A sense of urgency, for starters. The community response to sexual assault victims is neither coordinated nor purposeful enough to work effectively for the vast majority of victims.

Portland ranks second-to-last among its peer cities nationwide for solving reported rape crimes, auditors found. Of 21 midsize cities, from Austin and Nashville to Boston and Seattle, Portland rests near the bottom of the heap. What's more, Portland's getting worse over time. It solved only 16 percent of its forcible rape reports in a recent six-year period.

That's particularly awful considering how few victims are willing to go to the police in the first place.

Portland's race toward last place isn't because of too few detectives or too many cases, auditors said. Staffing levels have remained constant in the sex crimes unit, caseloads are average and violent crime is on the decline. The central problem seems to be a Police Bureau that responds to rape at a mosey:

--Cases that don't get assigned for weeks or months.
--Basic investigation techniques that aren't followed.
--Rape victims who get treated more like they got their bikes stolen than their lives overturned.

To be sure, the Portland Police Bureau is only one partner among many. The bureau's success depends on 9-1-1 operators who take calls, hospitals that choose to provide exams, nurses who perform the exams and several other players. All of these partners have room for improvement, as the audit pointed out, and many improvements are underway.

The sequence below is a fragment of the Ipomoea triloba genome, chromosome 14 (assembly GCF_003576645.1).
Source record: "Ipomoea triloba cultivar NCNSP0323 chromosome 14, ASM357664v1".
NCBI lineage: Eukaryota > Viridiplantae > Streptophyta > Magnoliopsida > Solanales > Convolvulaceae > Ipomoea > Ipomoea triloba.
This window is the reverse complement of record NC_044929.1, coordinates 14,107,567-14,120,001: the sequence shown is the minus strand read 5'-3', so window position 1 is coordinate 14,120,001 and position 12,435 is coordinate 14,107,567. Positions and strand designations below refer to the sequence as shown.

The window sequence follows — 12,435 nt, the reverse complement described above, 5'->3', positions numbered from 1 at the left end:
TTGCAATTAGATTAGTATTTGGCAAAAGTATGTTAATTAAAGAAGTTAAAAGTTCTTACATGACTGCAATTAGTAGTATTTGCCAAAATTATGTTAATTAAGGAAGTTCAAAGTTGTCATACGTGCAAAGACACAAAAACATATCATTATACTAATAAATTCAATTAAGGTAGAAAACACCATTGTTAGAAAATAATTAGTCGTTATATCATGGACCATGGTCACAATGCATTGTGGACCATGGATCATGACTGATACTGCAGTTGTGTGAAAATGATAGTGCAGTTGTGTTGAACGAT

But good law enforcement is critical, so you have to wonder. What kind of a Police Bureau takes a week to call back a teenage rape victim -- plus another several months to assign her case to a detective? What kind of bureau seems to track cases on scratch paper sent through interoffice mail? And what kind of police force allows the status of its sex crimes unit to deteriorate, whether because of inferior working conditions or a general attitude about sexual assault?

This isn't just troubling, as Potter characterized the problem in his official response to the audit. It's a system that somehow fails to capitalize on the staff's many good qualities, then allows rapists to run free.

But Portland LOVES it's female citizens... 25.Jun.2007 02:39

Sixpack wabc@mutualaid.org

I only wish that the Portland police would put one tenth of the effort they expend towards drug-related (meth) arrests...or identity theft...or even "drug free zone" violations, into forcible rape cases.

It looks like protecting monetary assets are more important here than protecting women.

Perhaps if the attackers had been smoking methamphetamines during the assault, they would at least have been sent to prison for SOMETHING! Obviously, JUST sexually assaulting a young woman doesn't get enough attention, although, isn't forcible rape a measure 11 crime?

This article makes me sad, angry and ill at the same time.
Sad that it happened to this young woman---
angry that nothing was done about it---
and ill from realizing that this is what our "pro-social" society has become.